If there’s one word beauty brands are waving like a banner in 2018, it’s diversity. While we love seeing companies with major clout spotlighting the importance of inclusion, we sometimes worry that it’s simply seen as a trend. And if you’re a consumer without insider access, it can be hard to trust that the people making your products are actually in it for the long haul.
Ofunne Amaka feels the same way. If her name isn’t familiar to you, perhaps you’ve heard of her creation, Cocoa Swatches. Back in April 2015, it became the first omnichannel platform to regularly display swatches of popular makeup products on brown skin.
Its purpose is to help beauty lovers with underrepresented complexions find makeup products that work for them. It does this by utilizing a variety of media, including a mobile app and Instagram, essentially becoming a makeup bestie that you can carry in your pocket.
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#CocoaSwatches of the @coverfx Power Play foundation! If you didn’t know, Cover FX separates their foundation by undertone: P for Pink; G for Golden; N for Neutral ; I wear the shade G100 or G110! I am loving this foundation y’all! Full demo/wear test on our YouTube channel and swatches from G60 to P125 + review in our mobile app!! DO WE LOVE??
Long before brands started promoting their extensive shade ranges, Amaka was inspired to start Cocoa Swatches after realizing she was “constantly lacking the tools needed to properly indulge in the practice.”
“As a fashion blogger, makeup was also a creative extension of my personality and my outfits,” she tells StyleCaster. “It was so hard to find something as simple as the right foundation shade or the right red lipstick. I wanted to create a platform for beauty lovers who looked like me, who also had a hard time finding the makeup products they were looking for.”
Since its 2015 genesis, Cocoa Swatches has grown exponentially and woven itself into the fabric of the beauty industry. It’s quite the feat, considering the fact that makeup swatches, regardless of their popularity, still aren’t always seen as “sexy” or aspirational.
“I really believe so many fun things can be done with swatches, especially for a community that is often still looking for the basic tools they need to really be creative and express themselves.”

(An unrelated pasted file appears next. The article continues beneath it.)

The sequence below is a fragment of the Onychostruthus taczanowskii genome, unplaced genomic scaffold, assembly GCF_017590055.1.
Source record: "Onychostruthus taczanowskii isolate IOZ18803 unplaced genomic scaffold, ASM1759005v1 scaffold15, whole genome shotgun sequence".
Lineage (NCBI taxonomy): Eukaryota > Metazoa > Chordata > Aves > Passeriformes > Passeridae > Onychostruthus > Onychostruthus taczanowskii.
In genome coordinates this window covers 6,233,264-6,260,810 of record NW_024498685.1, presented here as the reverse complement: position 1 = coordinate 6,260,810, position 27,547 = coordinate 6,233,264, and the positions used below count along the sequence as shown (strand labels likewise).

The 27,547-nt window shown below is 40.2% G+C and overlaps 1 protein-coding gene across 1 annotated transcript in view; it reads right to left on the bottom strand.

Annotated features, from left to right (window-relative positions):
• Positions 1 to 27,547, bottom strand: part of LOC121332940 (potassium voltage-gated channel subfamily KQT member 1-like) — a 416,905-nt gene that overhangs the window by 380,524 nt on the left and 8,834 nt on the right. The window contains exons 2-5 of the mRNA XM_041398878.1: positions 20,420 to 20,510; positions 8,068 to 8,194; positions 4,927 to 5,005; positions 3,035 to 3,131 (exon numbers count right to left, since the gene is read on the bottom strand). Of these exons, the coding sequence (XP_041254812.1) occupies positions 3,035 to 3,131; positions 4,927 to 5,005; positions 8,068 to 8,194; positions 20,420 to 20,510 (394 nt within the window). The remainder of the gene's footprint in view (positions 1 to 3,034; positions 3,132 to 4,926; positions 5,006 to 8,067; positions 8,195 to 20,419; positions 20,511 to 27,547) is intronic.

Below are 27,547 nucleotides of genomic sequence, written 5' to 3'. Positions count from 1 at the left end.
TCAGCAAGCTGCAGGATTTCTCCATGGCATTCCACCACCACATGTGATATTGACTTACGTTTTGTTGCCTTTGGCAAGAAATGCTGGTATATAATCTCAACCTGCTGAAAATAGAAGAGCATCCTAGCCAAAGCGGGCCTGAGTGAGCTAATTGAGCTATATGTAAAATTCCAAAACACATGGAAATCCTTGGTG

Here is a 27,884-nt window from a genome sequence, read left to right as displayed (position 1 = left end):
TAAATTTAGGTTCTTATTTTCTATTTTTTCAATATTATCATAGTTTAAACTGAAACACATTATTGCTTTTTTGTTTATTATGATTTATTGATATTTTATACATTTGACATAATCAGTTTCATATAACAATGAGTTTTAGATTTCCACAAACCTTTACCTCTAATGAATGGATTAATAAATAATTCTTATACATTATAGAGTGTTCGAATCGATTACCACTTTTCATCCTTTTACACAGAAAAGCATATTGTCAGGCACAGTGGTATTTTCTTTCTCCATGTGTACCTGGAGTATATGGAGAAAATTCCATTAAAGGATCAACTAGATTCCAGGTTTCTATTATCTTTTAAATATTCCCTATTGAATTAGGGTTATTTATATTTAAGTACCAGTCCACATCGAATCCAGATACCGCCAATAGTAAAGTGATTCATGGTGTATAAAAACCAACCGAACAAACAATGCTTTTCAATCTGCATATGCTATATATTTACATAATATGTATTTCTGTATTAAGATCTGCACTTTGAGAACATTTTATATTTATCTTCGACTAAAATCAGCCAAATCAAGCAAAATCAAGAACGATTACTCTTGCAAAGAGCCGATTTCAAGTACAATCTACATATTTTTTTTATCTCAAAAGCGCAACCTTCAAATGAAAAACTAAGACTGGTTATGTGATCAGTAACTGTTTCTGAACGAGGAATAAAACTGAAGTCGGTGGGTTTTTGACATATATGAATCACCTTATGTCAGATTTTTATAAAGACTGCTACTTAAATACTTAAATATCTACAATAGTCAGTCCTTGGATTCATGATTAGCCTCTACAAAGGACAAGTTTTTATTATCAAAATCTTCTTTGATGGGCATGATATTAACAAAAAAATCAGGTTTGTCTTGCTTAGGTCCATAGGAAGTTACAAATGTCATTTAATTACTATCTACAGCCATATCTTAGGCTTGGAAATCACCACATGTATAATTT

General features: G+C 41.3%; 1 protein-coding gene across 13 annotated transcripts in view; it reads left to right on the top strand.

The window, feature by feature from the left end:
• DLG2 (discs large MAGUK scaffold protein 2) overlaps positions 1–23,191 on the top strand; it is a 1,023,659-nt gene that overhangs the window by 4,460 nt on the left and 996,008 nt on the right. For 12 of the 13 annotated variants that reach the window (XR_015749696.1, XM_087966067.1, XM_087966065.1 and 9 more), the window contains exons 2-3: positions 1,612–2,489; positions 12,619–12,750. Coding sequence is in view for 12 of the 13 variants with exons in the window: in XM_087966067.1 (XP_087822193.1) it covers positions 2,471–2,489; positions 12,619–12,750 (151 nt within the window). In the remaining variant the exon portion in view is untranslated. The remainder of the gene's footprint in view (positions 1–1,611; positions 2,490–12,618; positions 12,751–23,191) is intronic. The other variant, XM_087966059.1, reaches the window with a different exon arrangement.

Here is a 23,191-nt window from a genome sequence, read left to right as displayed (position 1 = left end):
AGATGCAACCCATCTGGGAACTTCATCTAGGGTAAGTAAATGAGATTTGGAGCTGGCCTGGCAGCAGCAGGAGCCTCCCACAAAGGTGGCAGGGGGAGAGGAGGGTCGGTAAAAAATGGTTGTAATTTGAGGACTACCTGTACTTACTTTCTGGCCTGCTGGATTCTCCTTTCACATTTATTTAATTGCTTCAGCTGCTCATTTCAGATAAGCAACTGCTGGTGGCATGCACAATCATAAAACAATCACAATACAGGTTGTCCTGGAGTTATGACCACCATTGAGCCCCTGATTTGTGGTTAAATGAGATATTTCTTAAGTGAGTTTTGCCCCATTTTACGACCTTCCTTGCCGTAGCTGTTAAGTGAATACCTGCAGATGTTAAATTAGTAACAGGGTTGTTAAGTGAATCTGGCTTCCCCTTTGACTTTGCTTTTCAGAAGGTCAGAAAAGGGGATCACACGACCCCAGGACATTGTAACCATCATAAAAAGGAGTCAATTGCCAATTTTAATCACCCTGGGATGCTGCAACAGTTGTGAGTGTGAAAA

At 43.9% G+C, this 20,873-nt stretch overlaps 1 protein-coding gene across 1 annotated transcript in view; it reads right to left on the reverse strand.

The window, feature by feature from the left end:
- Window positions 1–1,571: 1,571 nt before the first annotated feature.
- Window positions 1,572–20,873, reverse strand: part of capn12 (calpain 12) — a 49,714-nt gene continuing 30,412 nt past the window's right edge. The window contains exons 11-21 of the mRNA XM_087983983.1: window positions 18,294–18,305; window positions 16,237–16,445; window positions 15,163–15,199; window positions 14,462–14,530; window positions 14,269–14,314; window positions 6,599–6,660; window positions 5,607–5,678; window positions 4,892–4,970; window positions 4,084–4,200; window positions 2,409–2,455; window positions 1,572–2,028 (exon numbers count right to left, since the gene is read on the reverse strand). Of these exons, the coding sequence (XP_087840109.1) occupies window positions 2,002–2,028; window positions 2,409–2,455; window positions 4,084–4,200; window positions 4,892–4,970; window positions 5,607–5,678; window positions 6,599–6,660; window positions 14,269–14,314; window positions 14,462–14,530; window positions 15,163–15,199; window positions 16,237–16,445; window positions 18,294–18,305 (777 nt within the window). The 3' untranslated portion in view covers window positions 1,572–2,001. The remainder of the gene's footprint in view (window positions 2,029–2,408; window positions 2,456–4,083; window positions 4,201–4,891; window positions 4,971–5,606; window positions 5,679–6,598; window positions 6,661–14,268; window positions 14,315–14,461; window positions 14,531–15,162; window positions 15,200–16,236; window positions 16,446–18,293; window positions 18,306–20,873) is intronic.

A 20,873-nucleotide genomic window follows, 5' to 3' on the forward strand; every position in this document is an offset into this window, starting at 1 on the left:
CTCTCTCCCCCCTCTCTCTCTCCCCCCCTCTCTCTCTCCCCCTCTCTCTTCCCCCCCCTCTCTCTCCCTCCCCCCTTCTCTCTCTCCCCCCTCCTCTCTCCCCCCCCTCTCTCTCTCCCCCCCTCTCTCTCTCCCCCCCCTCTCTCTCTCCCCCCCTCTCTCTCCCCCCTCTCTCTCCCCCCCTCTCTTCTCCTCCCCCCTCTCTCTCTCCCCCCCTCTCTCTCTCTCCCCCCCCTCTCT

And as someone who gets a glimpse at the inner workings of the big-shot brands, Amaka confirms that although baby steps are being made, we still have a ways to go, especially since this isn’t the first time the industry has treated inclusivity as a trend.
“It’s great that so many brands are making strides to be more inclusive, but I hope it’s a true change and not just for public perception.” So what will it take to sustain the current movement? Ensuring that diversity remains an integral part of makeup companies doesn’t begin and end with a wide foundation range. In order for real change to happen, Amaka stresses the importance of placing people of color throughout the ideation process.
“Maybe the models are diverse or the influencers a brand is working with may be diverse, but if the people behind the scenes still all look the same, I feel like more definitely can and needs to be done,” says Amaka.
“I hope that the beauty industry does away with this paternalistic view of diversity and inclusion that still has the same shade of people making the big decisions, while the minorities are still at the bottom of the food chain. I hope that we have diversity in the chemistry lab, the marketing team on set at a photo shoot, and on the board of directors.”
So while we love seeing advertising campaigns that feature men and women of all shapes and sizes, Amaka makes an important point: their voices and opinions need to be valued as well.